Probability of damaging thunderstorm winds or wind gusts of 50 knots or higher within 25 miles of a point. Hatched Area: 10% of greater probability of wind gusts 65 knots or greater within 25 miles of a point.
Nashville, TN...Birmingham, AL...Little Rock, AR...Chattanooga, TN...Clarksville, TN...
New Orleans, LA...Louisville, KY...Lexington-Fayette, KY...Baton Rouge, LA...Montgomery, AL...
SPC AC 250559
Day 1 Convective Outlook
NWS Storm Prediction Center Norman OK
1259 AM CDT Thu Mar 25 2021
Valid 251200Z - 261200Z
...THERE IS A HIGH RISK OF SEVERE THUNDERSTORMS ACROSS PARTS OF
CENTRAL...EASTERN AND NORTHERN MISSISSIPPI INTO NORTHWESTERN ALABAMA
AND SOUTHERN TENNESSEE...
A tornado outbreak is expected today into early this evening across
parts of the Southeast northward into the Tennessee Valley. Several
long-track strong tornadoes, destructive winds and very large hail
are forecast from the Lower Mississippi Valley, eastward across
parts of the Southeast and northward into the Tennessee and Ohio
...Tornado Outbreak Expected Across Parts of the Southeast and
Tennessee Valley Today into Early This Evening...
...Southeast/Tennessee and Ohio Valleys...
A potent shortwave trough and an associated 75 to 90 kt mid-level
jet will eject quickly northeastward across the southern Plains
today. At the surface, a low will move northeastward and deepen
across the Arklatex and mid Mississippi Valley today. Strong
moisture advection will take place in the lower Mississippi Valley
as a 50 to 65 kt low-level jet strengthens. Surface dewpoints will
increase into the 65 to 70 F degree range by late morning throughout
much of eastern Louisiana, Mississippi and western Alabama. The
low-level moisture combined with surface heating will result in a
moderately unstable and volatile airmass by late morning. A band of
strong large-scale ascent, in advance of the shortwave trough, will
move quickly northeastward across the Arklatex this morning.
Convection appears likely to initiate around midday ahead of this
band of ascent from southeast Arkansas southward into northeast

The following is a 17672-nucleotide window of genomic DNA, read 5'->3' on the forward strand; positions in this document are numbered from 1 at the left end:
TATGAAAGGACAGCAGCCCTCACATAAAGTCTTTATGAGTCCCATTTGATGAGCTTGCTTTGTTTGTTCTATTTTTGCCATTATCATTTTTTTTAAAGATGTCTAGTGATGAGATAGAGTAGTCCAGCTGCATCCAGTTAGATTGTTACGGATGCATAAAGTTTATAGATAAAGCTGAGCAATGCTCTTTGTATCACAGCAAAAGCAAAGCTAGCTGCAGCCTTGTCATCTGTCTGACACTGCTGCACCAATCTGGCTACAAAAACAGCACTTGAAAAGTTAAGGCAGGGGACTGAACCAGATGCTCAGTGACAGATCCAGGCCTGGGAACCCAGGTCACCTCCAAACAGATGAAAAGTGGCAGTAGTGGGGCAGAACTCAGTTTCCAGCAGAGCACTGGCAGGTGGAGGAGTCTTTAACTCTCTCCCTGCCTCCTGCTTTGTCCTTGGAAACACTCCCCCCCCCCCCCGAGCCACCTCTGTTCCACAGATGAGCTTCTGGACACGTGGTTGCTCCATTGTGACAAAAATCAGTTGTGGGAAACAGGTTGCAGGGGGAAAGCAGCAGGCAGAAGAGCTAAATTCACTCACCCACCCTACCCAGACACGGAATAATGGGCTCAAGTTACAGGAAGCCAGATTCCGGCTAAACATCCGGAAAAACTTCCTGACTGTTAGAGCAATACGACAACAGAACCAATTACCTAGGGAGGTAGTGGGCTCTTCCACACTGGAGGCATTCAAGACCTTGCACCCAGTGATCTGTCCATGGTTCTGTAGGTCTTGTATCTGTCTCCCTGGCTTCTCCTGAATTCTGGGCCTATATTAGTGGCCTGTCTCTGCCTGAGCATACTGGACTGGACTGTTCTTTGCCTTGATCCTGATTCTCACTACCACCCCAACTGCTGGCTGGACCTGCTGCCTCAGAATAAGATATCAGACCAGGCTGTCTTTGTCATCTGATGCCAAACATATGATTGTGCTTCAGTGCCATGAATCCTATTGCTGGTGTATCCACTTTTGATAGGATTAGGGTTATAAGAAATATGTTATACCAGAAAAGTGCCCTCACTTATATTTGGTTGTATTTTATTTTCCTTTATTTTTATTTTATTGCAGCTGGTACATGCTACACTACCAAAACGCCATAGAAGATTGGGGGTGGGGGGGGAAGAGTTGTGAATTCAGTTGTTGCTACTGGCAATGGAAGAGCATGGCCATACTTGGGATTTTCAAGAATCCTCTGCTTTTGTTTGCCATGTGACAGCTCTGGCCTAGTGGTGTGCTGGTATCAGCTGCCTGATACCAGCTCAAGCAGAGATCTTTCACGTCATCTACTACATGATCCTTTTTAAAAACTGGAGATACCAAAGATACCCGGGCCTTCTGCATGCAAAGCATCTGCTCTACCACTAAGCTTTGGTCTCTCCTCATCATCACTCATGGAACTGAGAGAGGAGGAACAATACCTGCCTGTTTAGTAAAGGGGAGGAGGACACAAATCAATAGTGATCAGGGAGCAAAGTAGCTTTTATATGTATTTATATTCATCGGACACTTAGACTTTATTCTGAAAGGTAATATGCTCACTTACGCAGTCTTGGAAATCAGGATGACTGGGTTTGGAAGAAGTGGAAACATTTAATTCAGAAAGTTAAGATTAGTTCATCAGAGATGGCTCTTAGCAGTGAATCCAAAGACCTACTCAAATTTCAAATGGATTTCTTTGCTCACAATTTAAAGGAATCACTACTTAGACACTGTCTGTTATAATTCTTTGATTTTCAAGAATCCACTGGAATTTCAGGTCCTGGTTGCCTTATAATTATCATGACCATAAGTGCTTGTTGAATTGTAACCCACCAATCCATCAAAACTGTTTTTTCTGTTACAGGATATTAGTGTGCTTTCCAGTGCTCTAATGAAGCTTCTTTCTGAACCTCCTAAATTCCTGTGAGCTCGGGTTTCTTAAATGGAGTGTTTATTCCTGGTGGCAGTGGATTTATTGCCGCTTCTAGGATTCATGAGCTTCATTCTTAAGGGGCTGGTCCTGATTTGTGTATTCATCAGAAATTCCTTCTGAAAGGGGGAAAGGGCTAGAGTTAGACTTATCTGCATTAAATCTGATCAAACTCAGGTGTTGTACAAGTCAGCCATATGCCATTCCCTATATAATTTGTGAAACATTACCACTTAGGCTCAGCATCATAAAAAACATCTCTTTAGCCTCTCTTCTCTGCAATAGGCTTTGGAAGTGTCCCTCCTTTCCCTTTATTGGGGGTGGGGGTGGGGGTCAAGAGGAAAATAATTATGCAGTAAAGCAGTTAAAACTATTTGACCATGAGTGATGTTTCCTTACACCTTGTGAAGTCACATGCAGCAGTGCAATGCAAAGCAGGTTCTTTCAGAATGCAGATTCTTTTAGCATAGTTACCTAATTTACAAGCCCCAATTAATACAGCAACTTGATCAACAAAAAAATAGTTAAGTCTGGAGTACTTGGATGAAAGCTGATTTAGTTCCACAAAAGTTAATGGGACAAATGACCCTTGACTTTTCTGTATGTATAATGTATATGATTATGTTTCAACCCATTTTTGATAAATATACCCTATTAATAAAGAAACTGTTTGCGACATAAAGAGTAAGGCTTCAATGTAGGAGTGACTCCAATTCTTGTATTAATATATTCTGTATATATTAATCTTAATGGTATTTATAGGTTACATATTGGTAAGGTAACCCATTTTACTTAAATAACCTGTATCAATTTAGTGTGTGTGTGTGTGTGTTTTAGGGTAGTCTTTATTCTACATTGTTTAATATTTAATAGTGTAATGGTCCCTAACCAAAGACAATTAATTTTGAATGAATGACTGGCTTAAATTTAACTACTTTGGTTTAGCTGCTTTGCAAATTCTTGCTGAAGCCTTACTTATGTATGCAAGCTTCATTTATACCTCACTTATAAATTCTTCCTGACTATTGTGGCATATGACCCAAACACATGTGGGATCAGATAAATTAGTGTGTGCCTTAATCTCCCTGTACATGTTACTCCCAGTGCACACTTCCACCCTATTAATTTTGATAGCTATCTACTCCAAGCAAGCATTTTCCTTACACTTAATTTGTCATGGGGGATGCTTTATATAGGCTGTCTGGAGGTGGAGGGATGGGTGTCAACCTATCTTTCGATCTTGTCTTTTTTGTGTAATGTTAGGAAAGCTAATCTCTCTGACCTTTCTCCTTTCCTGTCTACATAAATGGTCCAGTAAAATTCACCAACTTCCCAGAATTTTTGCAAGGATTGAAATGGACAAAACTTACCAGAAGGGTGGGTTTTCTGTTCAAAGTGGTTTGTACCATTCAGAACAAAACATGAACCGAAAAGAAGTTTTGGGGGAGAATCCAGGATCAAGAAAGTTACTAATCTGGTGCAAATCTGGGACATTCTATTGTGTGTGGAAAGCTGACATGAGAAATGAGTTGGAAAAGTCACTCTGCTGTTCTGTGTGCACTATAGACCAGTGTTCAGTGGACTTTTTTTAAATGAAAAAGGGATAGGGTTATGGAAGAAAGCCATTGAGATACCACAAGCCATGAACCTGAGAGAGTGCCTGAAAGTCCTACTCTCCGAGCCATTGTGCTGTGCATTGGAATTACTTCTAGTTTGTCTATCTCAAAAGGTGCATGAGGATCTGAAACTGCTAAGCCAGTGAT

Louisiana and eastward into southwest Mississippi. This cluster of
thunderstorms is expected to organize and rapidly intensify, moving
northeastward across central and northern Mississippi into
northwestern Alabama during the afternoon. Moderate instability,
strong deep-layer shear and impressive amount of lift on a large
scale will be favorable for widespread severe thunderstorm
development, and a tornado outbreak is expected.
RAP and NAM Forecast soundings this afternoon across the warm sector
from central Mississippi northeastward into northwest Alabama show
an impressive environment for severe storms. MLCAPE is forecast to
increase into the 2000 to 3000 J/kg range across much of central and
northern Mississippi by midday. Surface winds are forecast to become
backed to the south-southeast across the eastern half of
Mississippi. This combined with 60 kt of flow near 850 mb will
result in 0-3 km storm relative helicities in the 400 to 500 m2/s2
range. In addition, the progressive nature of the mid-level jet will
be optimal for the development of tornadic storms. Supercells are
forecast to develop rapidly after initiation across central
Mississippi early this afternoon and move quickly
north-northeastward into northeast Mississippi. Significant tornado
parameter is forecast to increase to near ten across northeast
Mississippi and northwest Alabama by 21Z, making conditions very
favorable for long-track strong tornadoes. As the low-level jet
consolidates and couples with the progressive mid-level jet, a
violent long-track tornado will be possible.
The cluster of severe thunderstorms is expected to move from parts
of northern Mississippi and northern Alabama into the Tennessee
Valley late this afternoon and early this evening. Supercells and
bowing line segments will likely be severe, producing wind damage,
tornadoes and large hail. Hailstones greater than 2 inches in
diameter may occur with the stronger updraft cores. The wind damage
threat is forecast to become more widespread as a squall line
organizes along a cold front in the Mississippi Valley. This line of
severe storms is forecast to move quickly eastward across the Ohio
and Tennessee Valleys this evening, producing widespread wind
damage. Wind gusts of greater than 65 knots will be possible.
Further north in areas near the Ohio River, instability is forecast
to be considerably weaker than in areas to the south. In spite of
the weaker instability, enhanced lift and strong deep-layer shear
will make severe storms possible. As storms move north-northeastward
across the Ohio Valley this evening, isolated large hail and wind
damage will accompany supercells and bow echoes. An isolated tornado
threat will also exist.
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